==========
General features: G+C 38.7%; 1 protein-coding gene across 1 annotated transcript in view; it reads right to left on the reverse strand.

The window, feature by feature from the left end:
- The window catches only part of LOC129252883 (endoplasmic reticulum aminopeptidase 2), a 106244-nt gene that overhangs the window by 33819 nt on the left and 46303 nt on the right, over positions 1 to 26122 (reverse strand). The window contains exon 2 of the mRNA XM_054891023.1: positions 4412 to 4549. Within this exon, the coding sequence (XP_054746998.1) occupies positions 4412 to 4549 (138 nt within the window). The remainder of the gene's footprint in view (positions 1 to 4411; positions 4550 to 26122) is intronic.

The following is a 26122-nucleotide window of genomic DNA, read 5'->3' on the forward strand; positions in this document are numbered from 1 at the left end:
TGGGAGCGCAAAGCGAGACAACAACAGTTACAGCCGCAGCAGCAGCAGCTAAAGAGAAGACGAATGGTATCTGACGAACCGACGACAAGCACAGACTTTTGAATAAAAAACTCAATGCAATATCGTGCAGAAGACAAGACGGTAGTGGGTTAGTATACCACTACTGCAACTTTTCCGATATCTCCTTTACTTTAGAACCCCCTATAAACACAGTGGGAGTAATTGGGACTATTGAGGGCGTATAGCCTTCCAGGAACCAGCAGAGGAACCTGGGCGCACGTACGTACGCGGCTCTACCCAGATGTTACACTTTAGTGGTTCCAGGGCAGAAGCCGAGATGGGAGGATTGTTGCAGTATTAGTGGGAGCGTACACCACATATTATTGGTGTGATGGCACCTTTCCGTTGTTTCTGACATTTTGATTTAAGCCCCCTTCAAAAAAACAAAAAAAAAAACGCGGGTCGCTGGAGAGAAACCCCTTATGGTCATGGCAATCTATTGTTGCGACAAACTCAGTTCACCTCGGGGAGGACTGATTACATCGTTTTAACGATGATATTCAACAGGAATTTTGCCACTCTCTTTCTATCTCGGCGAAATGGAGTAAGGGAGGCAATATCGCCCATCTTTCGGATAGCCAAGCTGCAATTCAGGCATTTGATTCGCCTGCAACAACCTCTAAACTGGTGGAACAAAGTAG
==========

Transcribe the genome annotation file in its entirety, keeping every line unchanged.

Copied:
General features: G+C 38.7%; 1 protein-coding gene across 1 annotated transcript in view; it reads right to left on the reverse strand.

The window, feature by feature from the left end:
- The window catches only part of LOC129252883 (endoplasmic reticulum aminopeptidase 2), a 106244-nt gene that overhangs the window by 33819 nt on the left and 46303 nt on the right, over positions 1 to 26122 (reverse strand). The window contains exon 2 of the mRNA XM_054891023.1: positions 4412 to 4549. Within this exon, the coding sequence (XP_054746998.1) occupies positions 4412 to 4549 (138 nt within the window). The remainder of the gene's footprint in view (positions 1 to 4411; positions 4550 to 26122) is intronic.

The following is a 26122-nucleotide window of genomic DNA, read 5'->3' on the forward strand; positions in this document are numbered from 1 at the left end:
TGGGAGCGCAAAGCGAGACAACAACAGTTACAGCCGCAGCAGCAGCAGCTAAAGAGAAGACGAATGGTATCTGACGAACCGACGACAAGCACAGACTTTTGAATAAAAAACTCAATGCAATATCGTGCAGAAGACAAGACGGTAGTGGGTTAGTATACCACTACTGCAACTTTTCCGATATCTCCTTTACTTTAGAACCCCCTATAAACACAGTGGGAGTAATTGGGACTATTGAGGGCGTATAGCCTTCCAGGAACCAGCAGAGGAACCTGGGCGCACGTACGTACGCGGCTCTACCCAGATGTTACACTTTAGTGGTTCCAGGGCAGAAGCCGAGATGGGAGGATTGTTGCAGTATTAGTGGGAGCGTACACCACATATTATTGGTGTGATGGCACCTTTCCGTTGTTTCTGACATTTTGATTTAAGCCCCCTTCAAAAAAACAAAAAAAAAAACGCGGGTCGCTGGAGAGAAACCCCTTATGGTCATGGCAATCTATTGTTGCGACAAACTCAGTTCACCTCGGGGAGGACTGATTACATCGTTTTAACGATGATATTCAACAGGAATTTTGCCACTCTCTTTCTATCTCGGCGAAATGGAGTAAGGGAGGCAATATCGCCCATCTTTCGGATAGCCAAGCTGCAATTCAGGCATTTGATTCGCCTGCAACAACCTCTAAACTGGTGGAACAAAGTAG